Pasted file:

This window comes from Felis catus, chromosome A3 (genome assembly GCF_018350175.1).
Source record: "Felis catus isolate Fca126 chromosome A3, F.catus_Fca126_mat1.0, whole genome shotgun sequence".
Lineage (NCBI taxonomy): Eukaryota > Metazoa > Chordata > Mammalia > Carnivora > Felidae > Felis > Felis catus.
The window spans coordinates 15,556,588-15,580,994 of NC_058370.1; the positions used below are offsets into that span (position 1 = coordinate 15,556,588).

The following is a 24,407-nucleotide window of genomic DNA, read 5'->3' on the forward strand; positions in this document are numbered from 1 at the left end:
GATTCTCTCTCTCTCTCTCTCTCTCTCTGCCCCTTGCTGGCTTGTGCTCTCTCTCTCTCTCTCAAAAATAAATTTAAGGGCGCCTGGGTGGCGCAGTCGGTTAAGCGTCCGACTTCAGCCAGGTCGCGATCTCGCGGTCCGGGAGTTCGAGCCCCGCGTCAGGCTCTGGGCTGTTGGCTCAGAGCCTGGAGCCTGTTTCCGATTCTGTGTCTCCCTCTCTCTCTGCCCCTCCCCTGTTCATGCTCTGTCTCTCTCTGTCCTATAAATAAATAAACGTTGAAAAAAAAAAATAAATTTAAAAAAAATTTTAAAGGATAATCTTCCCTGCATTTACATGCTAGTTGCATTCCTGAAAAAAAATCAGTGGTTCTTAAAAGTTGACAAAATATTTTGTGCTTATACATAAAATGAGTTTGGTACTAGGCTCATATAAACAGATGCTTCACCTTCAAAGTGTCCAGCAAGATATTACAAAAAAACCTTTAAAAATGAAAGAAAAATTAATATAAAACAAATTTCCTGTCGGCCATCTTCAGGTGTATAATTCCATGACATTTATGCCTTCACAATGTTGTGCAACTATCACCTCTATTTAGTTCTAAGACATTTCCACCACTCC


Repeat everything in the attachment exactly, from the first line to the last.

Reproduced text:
This window comes from Felis catus, chromosome A3 (genome assembly GCF_018350175.1).
Source record: "Felis catus isolate Fca126 chromosome A3, F.catus_Fca126_mat1.0, whole genome shotgun sequence".
Lineage (NCBI taxonomy): Eukaryota > Metazoa > Chordata > Mammalia > Carnivora > Felidae > Felis > Felis catus.
The window spans coordinates 15,556,588-15,580,994 of NC_058370.1; the positions used below are offsets into that span (position 1 = coordinate 15,556,588).

The following is a 24,407-nucleotide window of genomic DNA, read 5'->3' on the forward strand; positions in this document are numbered from 1 at the left end:
GATTCTCTCTCTCTCTCTCTCTCTCTCTGCCCCTTGCTGGCTTGTGCTCTCTCTCTCTCTCTCAAAAATAAATTTAAGGGCGCCTGGGTGGCGCAGTCGGTTAAGCGTCCGACTTCAGCCAGGTCGCGATCTCGCGGTCCGGGAGTTCGAGCCCCGCGTCAGGCTCTGGGCTGTTGGCTCAGAGCCTGGAGCCTGTTTCCGATTCTGTGTCTCCCTCTCTCTCTGCCCCTCCCCTGTTCATGCTCTGTCTCTCTCTGTCCTATAAATAAATAAACGTTGAAAAAAAAAAATAAATTTAAAAAAAATTTTAAAGGATAATCTTCCCTGCATTTACATGCTAGTTGCATTCCTGAAAAAAAATCAGTGGTTCTTAAAAGTTGACAAAATATTTTGTGCTTATACATAAAATGAGTTTGGTACTAGGCTCATATAAACAGATGCTTCACCTTCAAAGTGTCCAGCAAGATATTACAAAAAAACCTTTAAAAATGAAAGAAAAATTAATATAAAACAAATTTCCTGTCGGCCATCTTCAGGTGTATAATTCCATGACATTTATGCCTTCACAATGTTGTGCAACTATCACCTCTATTTAGTTCTAAGACATTTCCACCACTCC